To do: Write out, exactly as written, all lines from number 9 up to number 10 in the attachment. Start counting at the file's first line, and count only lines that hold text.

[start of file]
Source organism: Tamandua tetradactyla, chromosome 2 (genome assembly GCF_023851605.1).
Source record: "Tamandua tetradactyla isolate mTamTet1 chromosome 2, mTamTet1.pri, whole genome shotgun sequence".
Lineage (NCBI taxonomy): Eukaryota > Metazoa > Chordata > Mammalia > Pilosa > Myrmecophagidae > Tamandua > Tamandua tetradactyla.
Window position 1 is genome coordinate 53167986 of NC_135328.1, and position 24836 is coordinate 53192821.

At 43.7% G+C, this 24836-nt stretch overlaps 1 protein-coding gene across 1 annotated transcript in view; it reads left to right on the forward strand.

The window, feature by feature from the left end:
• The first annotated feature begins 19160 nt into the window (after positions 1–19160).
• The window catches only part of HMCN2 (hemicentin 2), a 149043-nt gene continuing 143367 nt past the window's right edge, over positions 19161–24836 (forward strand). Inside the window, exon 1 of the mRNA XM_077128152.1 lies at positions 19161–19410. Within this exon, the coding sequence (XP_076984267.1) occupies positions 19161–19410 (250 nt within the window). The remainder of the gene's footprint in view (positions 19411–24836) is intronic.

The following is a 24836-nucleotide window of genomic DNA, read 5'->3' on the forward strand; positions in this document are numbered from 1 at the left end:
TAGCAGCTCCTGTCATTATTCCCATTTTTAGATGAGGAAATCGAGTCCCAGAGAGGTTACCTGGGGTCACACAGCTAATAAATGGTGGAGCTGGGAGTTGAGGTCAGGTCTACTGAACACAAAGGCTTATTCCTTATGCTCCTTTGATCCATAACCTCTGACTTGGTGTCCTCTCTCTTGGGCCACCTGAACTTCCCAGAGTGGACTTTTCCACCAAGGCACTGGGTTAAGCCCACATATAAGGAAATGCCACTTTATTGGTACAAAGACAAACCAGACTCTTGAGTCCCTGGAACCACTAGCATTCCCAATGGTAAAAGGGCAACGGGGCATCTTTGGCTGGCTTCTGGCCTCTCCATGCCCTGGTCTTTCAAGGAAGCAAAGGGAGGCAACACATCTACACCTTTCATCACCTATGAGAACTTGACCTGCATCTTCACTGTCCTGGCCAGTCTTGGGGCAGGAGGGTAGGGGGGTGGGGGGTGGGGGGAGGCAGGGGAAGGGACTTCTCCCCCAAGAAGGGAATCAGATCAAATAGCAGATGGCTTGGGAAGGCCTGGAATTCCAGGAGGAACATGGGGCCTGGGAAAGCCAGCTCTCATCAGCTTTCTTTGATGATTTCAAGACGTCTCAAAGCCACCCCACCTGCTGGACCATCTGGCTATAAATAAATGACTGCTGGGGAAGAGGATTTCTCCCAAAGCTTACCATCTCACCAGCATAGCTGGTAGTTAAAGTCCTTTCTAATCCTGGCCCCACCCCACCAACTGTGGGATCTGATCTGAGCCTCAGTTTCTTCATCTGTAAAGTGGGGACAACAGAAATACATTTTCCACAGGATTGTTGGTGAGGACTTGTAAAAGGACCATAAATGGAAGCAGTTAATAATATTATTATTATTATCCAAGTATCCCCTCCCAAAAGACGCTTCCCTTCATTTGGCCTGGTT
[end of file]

The following is a 24836-nucleotide window of genomic DNA, read 5'->3' on the forward strand; positions in this document are numbered from 1 at the left end:
TAGCAGCTCCTGTCATTATTCCCATTTTTAGATGAGGAAATCGAGTCCCAGAGAGGTTACCTGGGGTCACACAGCTAATAAATGGTGGAGCTGGGAGTTGAGGTCAGGTCTACTGAACACAAAGGCTTATTCCTTATGCTCCTTTGATCCATAACCTCTGACTTGGTGTCCTCTCTCTTGGGCCACCTGAACTTCCCAGAGTGGACTTTTCCACCAAGGCACTGGGTTAAGCCCACATATAAGGAAATGCCACTTTATTGGTACAAAGACAAACCAGACTCTTGAGTCCCTGGAACCACTAGCATTCCCAATGGTAAAAGGGCAACGGGGCATCTTTGGCTGGCTTCTGGCCTCTCCATGCCCTGGTCTTTCAAGGAAGCAAAGGGAGGCAACACATCTACACCTTTCATCACCTATGAGAACTTGACCTGCATCTTCACTGTCCTGGCCAGTCTTGGGGCAGGAGGGTAGGGGGGTGGGGGGTGGGGGGAGGCAGGGGAAGGGACTTCTCCCCCAAGAAGGGAATCAGATCAAATAGCAGATGGCTTGGGAAGGCCTGGAATTCCAGGAGGAACATGGGGCCTGGGAAAGCCAGCTCTCATCAGCTTTCTTTGATGATTTCAAGACGTCTCAAAGCCACCCCACCTGCTGGACCATCTGGCTATAAATAAATGACTGCTGGGGAAGAGGATTTCTCCCAAAGCTTACCATCTCACCAGCATAGCTGGTAGTTAAAGTCCTTTCTAATCCTGGCCCCACCCCACCAACTGTGGGATCTGATCTGAGCCTCAGTTTCTTCATCTGTAAAGTGGGGACAACAGAAATACATTTTCCACAGGATTGTTGGTGAGGACTTGTAAAAGGACCATAAATGGAAGCAGTTAATAATATTATTATTATTATCCAAGTATCCCCTCCCAAAAGACGCTTCCCTTCATTTGGCCTGGTT